- Reads from WWW
Thursday, 2 Jan 2014
An alleged photo of the AMD A10-7850 ‘Kaveri’ APU has been leaked by the Japanese website Hermitage Akihabara. Besides its picture, the site also published the screenshots of the CPU-Z and GPU-Z utilities, revealing more technical specifications of the soon-to-be-launched chip.
Google will be removing Bump -- an app that shares data between devices by bumping them together -- from the Apple App Store and the Google Play store by the end of January. Bump Technologies, the company that made Bump, was acquired by Google in September 2013.
Korean publication ETNews reports that Samsung will be launching a new smartphone with a metallic build alongside the Galaxy S5.
Looking for the biggest UHDTV money can buy? Samsung's 110-inch S9 UHDTV has just gone on sale in select markets. The company will also be unveiling its newest smart TV remote control at CES 2014.
Tuesday, 31 Dec 2013
Nokia has won a lawsuit against HTC that will effectively ban the sale of all Android-based HTC smartphones in Germany due to an alleged patent infringement concerning peer-to-peer sharing over Bluetooth and NFC.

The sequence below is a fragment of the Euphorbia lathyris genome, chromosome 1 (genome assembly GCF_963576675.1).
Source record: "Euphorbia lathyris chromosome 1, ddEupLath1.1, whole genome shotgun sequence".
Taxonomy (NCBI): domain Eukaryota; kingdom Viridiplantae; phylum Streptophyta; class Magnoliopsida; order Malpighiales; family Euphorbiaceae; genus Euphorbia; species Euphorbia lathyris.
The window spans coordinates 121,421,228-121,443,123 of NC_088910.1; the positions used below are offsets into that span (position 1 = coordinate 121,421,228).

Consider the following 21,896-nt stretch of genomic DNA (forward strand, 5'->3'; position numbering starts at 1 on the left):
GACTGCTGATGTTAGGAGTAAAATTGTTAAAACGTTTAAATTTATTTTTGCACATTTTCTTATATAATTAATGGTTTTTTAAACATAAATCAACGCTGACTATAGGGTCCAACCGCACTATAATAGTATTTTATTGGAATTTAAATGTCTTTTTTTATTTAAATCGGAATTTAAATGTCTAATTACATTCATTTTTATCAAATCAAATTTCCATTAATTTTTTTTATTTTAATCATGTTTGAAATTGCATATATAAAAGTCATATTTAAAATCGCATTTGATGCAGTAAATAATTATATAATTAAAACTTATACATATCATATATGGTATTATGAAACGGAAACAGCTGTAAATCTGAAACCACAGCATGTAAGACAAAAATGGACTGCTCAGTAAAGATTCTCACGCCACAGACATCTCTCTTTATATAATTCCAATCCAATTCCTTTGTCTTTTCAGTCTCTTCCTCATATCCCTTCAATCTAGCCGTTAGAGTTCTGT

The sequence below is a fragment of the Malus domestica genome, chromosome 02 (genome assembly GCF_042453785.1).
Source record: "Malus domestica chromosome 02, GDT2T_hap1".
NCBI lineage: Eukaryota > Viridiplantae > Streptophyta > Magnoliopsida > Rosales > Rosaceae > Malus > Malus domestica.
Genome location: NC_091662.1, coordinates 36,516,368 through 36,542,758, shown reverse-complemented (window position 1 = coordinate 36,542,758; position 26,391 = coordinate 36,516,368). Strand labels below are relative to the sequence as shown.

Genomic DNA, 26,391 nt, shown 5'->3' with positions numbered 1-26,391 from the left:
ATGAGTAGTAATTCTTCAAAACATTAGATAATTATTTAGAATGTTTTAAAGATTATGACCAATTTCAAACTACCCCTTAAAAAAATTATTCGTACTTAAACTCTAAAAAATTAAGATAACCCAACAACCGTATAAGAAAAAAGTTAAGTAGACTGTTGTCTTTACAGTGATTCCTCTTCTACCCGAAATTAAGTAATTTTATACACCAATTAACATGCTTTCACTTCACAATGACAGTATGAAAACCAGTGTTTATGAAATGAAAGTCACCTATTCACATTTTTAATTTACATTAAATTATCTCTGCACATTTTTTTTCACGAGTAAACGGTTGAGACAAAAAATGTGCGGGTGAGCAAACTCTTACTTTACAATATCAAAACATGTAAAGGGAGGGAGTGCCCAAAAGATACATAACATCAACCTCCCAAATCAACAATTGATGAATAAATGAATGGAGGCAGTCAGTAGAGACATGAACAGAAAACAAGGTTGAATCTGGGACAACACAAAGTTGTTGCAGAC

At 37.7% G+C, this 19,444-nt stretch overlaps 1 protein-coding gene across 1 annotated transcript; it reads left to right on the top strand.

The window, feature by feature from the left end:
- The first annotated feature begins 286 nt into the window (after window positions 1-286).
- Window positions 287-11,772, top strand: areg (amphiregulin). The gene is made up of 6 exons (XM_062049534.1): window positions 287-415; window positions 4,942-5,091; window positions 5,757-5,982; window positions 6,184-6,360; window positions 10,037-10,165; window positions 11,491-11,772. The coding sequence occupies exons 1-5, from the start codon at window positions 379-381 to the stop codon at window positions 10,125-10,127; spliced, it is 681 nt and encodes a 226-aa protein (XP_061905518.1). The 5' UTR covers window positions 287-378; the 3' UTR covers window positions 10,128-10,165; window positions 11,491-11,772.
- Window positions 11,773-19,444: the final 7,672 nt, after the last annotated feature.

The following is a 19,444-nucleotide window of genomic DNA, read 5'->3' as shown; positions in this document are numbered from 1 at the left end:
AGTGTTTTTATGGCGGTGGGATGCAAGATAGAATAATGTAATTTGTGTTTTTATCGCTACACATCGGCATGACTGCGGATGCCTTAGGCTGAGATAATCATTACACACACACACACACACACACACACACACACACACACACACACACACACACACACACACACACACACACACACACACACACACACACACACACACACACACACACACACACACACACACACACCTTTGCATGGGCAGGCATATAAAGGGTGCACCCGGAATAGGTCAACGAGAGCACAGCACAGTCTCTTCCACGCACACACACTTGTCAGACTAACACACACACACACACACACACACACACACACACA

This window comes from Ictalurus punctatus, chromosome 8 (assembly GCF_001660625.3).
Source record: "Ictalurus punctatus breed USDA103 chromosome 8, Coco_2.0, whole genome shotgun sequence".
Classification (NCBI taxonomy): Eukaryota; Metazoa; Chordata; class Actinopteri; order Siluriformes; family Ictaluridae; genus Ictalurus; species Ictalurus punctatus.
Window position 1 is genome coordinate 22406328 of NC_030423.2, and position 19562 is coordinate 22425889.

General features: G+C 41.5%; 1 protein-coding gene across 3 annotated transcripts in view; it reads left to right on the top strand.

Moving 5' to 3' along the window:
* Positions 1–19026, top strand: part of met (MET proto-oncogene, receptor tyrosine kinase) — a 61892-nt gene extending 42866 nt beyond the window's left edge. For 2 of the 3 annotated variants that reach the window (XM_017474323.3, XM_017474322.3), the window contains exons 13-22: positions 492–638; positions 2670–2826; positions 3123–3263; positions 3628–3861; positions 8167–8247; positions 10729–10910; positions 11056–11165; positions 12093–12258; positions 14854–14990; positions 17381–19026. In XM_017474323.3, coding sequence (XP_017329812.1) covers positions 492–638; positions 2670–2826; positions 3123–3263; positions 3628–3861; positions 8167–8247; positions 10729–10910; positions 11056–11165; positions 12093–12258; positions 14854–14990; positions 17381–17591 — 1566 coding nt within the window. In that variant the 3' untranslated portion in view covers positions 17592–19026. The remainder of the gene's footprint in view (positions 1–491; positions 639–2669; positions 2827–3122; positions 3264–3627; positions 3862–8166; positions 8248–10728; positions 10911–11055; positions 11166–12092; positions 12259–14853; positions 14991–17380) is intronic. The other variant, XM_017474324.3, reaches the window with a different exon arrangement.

Google and Audi are reportedly working together on an Android-based infotainment system for cars. The companies are likely to announce their plans at the upcoming Consumer Electronics Show (CES) in Las Vegas, United States next week. This is according to sources who spoke with the Wall Journal.
The Korean Herald is reporting that Samsung is likely to announce the Galaxy Gear 2 and the Galaxy Band at Mobile World Congress (MWC) 2014.
Samsung has announced that it has developed the industry's first eight gigabit, low-power double data rate 4 mobile DRAM. In other words, expect smartphones and tablets with 4GB of RAM in 2014.
Monday, 30 Dec 2013
Google's Chromebooks has gained tremendous traction in the past year, accounting for a sizable 21% of all notebooks sold in the U.S. in 2013.
Researchers from Fairfield University claim that people who often take and share photos on social media do not engage in cognitive processing. This results in a condition called the "photo-taking impairment effect".